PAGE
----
Everything imaginable may be purchased from a vending machine somewhere on the planet, from sandwiches to luxury automobiles (yes, this is real; it can be found in Dubai), from coffee to mobile phones. A pizza vending machine, a one-of-a-kind kind of the automated food distribution system, was only recently built in Rome. It takes this completely automated machine just three minutes to prepare a pizza from start to finish. Customers need just enter cash and hit a button after selecting their chosen flavor (Bacon, Margherita, Spicy salami, or one of four varieties of Cheese), which may be selected from a drop-down menu. Just as when you order a cup of coffee from the machine in the break room, the vending machine takes care of everything else. The whole of the procedure may be seen by the customer at any time due to the presence of glass panes inside the machine. These panes show the customer the various stages of the pizza-making process. Pizza delivery may now be made by anything from a car to a robot or even a drone.
What exactly is going on here?
PizzaForno, a business located in Toronto, is increasing the distribution of its automated pizza vending machines throughout North America, including into the state of Michigan and other states in the United States. They can deliver a hot and fresh pizza measuring 12 inches in diameter in only three minutes, charging $10 to $13 for it. Humans, not robots, are responsible for the preparation of the pizza, which is then delivered by a robot. After being built in a nearby commissary using hand-stretched crusts and locally sourced toppings, the uncooked pizzas are transferred into the refrigerated portion of PizzaForno’s 65-square-foot automated oven. This takes place when the pizzas are ready to be cooked.
Following the customer’s selection of their desired pizza from the menu, a robotic arm discreetly transports the pie to the oven behind the scenes. After it has been baked, it is placed in a box, which, similar to how cash emerges from an ATM, is placed in a slot at the front of the business. Each vending machine contains seventy individual pizzas, and each pizza has a shelf life of three days. Pizzas are manually inserted into the vending machine by staff members three times each week. A few days ago, I went to a PizzaForno machine in Ann Arbor, which is located near to the campus of the University of Michigan, and I ordered a pepperoni pizza for twelve dollars. The pizza lived up to all expectations in terms of both its appearance and its aroma, as well as its performance. The flavors, on the other hand, were not very impressive, and the dough was quite soft. Okay, in a bind, that may work.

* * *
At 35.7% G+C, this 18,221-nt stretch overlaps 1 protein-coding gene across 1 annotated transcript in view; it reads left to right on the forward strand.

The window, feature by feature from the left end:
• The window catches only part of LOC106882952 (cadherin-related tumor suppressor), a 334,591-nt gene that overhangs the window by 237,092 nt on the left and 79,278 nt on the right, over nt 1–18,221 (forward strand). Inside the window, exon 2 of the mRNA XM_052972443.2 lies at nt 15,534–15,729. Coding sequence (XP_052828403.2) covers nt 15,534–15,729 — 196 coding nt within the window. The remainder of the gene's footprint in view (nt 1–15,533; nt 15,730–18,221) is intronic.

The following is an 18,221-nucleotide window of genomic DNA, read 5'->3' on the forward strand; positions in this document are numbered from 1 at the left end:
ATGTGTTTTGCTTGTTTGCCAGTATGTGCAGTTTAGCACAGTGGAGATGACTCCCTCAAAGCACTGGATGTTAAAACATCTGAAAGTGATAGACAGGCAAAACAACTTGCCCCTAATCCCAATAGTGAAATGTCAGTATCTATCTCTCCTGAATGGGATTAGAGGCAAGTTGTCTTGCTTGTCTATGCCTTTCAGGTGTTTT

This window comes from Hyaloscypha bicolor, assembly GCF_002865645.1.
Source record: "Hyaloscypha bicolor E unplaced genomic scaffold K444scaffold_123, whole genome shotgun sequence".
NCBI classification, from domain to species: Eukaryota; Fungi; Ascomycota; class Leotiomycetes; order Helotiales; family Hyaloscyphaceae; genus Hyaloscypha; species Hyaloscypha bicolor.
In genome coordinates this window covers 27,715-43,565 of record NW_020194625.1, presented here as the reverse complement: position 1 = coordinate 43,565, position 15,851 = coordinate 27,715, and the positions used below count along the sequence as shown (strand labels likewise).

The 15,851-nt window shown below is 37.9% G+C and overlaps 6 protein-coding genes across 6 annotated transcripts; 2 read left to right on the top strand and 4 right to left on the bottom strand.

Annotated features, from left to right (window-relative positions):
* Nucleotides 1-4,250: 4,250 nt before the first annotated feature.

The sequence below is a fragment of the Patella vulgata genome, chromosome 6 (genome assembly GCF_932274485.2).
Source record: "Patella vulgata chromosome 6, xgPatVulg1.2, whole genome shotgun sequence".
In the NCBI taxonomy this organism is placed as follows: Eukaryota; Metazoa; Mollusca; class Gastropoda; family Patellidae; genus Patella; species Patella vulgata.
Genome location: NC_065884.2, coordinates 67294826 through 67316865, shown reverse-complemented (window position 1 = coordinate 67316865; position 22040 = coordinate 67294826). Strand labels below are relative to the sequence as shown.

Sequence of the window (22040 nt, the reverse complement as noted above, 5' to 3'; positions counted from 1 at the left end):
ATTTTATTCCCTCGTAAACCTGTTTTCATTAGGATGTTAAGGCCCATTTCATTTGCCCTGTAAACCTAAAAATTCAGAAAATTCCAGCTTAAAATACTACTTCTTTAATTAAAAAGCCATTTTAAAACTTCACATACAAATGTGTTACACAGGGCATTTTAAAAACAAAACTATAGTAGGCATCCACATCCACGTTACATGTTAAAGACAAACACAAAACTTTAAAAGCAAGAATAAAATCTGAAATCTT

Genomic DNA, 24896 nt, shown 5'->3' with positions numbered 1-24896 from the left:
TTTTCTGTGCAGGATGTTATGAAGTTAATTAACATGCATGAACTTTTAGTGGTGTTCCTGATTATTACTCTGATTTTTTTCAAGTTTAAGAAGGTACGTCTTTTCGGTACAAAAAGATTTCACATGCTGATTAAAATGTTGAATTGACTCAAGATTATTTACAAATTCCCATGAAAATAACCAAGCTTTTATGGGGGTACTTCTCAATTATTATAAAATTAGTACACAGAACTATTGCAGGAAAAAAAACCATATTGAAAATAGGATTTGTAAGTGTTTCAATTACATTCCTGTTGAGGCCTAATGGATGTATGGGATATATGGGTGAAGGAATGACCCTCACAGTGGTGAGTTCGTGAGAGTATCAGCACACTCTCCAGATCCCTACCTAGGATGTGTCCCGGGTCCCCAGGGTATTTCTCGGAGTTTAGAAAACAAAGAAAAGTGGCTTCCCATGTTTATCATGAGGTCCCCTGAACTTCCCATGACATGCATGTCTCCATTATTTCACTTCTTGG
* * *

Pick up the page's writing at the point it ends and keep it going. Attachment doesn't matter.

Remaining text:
If this is the case, then why didn’t the robot slice the pizza?
Unbeknownst to me, there is a hole in the wall from which I could have gotten a knife that was only good for one use and was biodegradable. Not exactly user-friendly for customers. You may save yourself one dollar by purchasing a pizza that has not yet been made. This idea does not stand completely on its own. As Erica Pandey noticed when she recently experienced server-less dumplings in New York, such efforts are reminiscent of the old automats, which were a time when food was provided in coin-operated kiosks. Pandey made this observation after trying server-less dumplings in New York. A pizza-making vending machine that can be completed in around three minutes was recently unveiled by a startup company in California. Piestro, a company located in El Segundo, has unveiled a pizza-making machine that gives consumers the ability to personalize their orders by selecting the pizza’s dough, sauce, cheese, and toppings. Customers are able to see as their pizzas being prepared in the big glass that is a part of the machine. After the pizzas are prepared, they are put in a unique oven that cooks them in around two minutes. The duration of the full process, as specified by the company, is around three minutes. Despite Piestro’s assertion that it has no plans to develop its own pizzas, pizza companies are placing pre-orders for the machine, which will cost them a total of one hundred thousand dollars, in order to increase the distribution of their products.